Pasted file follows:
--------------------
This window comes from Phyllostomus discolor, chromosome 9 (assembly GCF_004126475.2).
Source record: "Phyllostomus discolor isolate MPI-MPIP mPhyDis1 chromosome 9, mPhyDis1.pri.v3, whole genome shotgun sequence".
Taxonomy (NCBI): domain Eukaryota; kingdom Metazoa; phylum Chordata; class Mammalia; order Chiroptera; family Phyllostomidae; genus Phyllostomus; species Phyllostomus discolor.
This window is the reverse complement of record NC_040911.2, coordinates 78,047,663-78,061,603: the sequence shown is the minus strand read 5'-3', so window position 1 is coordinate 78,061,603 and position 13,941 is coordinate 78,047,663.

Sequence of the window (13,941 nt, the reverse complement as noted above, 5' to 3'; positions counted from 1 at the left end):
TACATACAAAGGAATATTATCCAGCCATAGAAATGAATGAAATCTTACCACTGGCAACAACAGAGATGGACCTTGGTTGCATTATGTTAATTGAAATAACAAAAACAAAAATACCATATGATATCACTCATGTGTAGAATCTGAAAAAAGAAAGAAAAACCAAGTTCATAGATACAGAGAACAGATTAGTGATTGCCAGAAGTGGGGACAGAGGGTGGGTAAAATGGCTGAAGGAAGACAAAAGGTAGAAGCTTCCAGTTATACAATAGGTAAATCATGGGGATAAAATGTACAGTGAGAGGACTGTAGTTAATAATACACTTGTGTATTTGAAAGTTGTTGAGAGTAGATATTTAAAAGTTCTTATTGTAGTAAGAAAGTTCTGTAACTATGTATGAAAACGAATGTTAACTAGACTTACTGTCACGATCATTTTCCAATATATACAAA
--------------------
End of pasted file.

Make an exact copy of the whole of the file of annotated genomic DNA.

This window comes from Phyllostomus discolor, chromosome 9 (assembly GCF_004126475.2).
Source record: "Phyllostomus discolor isolate MPI-MPIP mPhyDis1 chromosome 9, mPhyDis1.pri.v3, whole genome shotgun sequence".
Taxonomy (NCBI): domain Eukaryota; kingdom Metazoa; phylum Chordata; class Mammalia; order Chiroptera; family Phyllostomidae; genus Phyllostomus; species Phyllostomus discolor.
This window is the reverse complement of record NC_040911.2, coordinates 78,047,663-78,061,603: the sequence shown is the minus strand read 5'-3', so window position 1 is coordinate 78,061,603 and position 13,941 is coordinate 78,047,663.

Sequence of the window (13,941 nt, the reverse complement as noted above, 5' to 3'; positions counted from 1 at the left end):
TACATACAAAGGAATATTATCCAGCCATAGAAATGAATGAAATCTTACCACTGGCAACAACAGAGATGGACCTTGGTTGCATTATGTTAATTGAAATAACAAAAACAAAAATACCATATGATATCACTCATGTGTAGAATCTGAAAAAAGAAAGAAAAACCAAGTTCATAGATACAGAGAACAGATTAGTGATTGCCAGAAGTGGGGACAGAGGGTGGGTAAAATGGCTGAAGGAAGACAAAAGGTAGAAGCTTCCAGTTATACAATAGGTAAATCATGGGGATAAAATGTACAGTGAGAGGACTGTAGTTAATAATACACTTGTGTATTTGAAAGTTGTTGAGAGTAGATATTTAAAAGTTCTTATTGTAGTAAGAAAGTTCTGTAACTATGTATGAAAACGAATGTTAACTAGACTTACTGTCACGATCATTTTCCAATATATACAAA